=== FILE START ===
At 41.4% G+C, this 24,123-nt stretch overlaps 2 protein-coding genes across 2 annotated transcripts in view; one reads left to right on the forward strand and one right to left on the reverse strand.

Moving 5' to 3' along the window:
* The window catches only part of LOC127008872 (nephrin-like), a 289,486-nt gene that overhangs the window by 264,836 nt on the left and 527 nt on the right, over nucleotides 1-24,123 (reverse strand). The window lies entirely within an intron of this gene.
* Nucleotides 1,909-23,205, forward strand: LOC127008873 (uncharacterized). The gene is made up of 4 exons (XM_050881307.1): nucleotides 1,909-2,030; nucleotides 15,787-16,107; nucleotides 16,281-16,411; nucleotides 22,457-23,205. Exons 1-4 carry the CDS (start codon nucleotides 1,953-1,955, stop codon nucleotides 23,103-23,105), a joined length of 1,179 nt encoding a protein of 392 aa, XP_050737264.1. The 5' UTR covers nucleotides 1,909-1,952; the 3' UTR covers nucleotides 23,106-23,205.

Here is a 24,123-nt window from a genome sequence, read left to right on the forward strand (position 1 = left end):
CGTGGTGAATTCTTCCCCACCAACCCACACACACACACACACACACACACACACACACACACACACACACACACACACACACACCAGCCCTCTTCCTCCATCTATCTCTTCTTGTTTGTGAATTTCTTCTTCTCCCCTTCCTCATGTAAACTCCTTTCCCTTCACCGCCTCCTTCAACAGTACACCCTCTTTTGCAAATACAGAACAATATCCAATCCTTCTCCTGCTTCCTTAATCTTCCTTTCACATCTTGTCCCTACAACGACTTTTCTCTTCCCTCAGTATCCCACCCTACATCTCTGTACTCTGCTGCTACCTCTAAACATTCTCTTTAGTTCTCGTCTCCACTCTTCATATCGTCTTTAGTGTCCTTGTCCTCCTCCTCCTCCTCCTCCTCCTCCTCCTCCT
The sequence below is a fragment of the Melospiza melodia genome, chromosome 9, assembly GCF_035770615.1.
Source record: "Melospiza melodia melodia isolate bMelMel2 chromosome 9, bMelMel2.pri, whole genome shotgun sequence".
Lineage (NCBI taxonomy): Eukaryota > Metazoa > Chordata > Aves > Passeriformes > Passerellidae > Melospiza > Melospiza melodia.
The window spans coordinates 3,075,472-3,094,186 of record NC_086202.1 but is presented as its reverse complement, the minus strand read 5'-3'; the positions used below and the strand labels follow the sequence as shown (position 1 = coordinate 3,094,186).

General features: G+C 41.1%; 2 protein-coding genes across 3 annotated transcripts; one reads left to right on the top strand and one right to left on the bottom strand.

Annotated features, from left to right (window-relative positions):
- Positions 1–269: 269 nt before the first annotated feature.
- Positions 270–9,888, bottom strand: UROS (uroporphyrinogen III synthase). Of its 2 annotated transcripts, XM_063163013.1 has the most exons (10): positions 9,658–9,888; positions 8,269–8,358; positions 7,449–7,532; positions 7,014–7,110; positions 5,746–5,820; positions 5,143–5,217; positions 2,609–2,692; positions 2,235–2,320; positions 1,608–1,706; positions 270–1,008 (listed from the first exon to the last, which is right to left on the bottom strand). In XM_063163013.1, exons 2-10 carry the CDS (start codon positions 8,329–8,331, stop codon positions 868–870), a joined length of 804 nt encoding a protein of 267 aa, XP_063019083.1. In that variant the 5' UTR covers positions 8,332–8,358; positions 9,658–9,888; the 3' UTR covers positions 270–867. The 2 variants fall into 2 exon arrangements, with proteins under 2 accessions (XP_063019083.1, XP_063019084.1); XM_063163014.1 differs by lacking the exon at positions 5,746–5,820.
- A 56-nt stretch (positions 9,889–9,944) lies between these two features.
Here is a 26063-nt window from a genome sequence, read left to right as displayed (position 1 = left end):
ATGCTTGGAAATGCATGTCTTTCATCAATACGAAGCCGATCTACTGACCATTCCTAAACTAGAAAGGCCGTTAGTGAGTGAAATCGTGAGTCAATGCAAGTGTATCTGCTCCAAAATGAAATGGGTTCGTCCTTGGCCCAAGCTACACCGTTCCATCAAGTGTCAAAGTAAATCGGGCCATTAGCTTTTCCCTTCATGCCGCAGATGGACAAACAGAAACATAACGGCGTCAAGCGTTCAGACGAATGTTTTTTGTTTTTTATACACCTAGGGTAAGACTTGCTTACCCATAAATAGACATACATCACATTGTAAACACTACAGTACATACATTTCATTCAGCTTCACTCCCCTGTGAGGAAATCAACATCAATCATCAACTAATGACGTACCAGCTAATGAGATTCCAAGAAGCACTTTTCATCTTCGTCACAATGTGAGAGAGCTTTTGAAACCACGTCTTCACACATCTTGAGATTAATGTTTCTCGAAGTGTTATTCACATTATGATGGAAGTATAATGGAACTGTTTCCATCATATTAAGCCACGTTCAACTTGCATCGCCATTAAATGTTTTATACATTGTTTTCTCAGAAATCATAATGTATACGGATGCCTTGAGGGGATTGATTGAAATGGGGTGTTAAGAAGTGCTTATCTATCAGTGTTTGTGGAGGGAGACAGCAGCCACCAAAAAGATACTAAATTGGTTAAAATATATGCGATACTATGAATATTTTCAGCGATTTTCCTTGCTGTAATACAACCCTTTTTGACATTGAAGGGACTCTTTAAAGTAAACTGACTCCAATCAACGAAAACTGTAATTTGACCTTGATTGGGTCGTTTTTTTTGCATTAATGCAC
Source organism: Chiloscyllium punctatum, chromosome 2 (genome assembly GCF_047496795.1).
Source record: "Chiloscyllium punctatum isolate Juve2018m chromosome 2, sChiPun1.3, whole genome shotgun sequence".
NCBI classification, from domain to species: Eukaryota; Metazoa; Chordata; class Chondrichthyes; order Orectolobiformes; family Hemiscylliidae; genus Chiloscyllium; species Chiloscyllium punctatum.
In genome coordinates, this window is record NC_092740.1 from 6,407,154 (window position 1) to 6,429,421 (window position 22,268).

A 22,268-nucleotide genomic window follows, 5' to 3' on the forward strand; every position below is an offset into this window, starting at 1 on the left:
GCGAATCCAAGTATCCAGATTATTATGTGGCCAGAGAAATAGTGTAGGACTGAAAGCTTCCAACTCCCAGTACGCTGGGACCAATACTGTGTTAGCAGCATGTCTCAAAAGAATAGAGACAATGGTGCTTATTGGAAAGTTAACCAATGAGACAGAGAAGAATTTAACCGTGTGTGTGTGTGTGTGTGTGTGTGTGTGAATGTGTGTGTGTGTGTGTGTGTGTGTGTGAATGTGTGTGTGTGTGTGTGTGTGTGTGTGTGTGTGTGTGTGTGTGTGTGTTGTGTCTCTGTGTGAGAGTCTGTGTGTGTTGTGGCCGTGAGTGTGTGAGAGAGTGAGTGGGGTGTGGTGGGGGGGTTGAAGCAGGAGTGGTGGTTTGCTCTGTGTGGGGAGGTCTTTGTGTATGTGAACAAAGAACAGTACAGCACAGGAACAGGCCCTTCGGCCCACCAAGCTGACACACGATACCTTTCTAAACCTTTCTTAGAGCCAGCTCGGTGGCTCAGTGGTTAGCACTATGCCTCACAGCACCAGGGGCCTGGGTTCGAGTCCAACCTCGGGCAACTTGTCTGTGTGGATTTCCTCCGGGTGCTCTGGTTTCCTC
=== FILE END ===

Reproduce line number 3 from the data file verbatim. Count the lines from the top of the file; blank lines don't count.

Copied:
* The window catches only part of LOC127008872 (nephrin-like), a 289,486-nt gene that overhangs the window by 264,836 nt on the left and 527 nt on the right, over nucleotides 1-24,123 (reverse strand). The window lies entirely within an intron of this gene.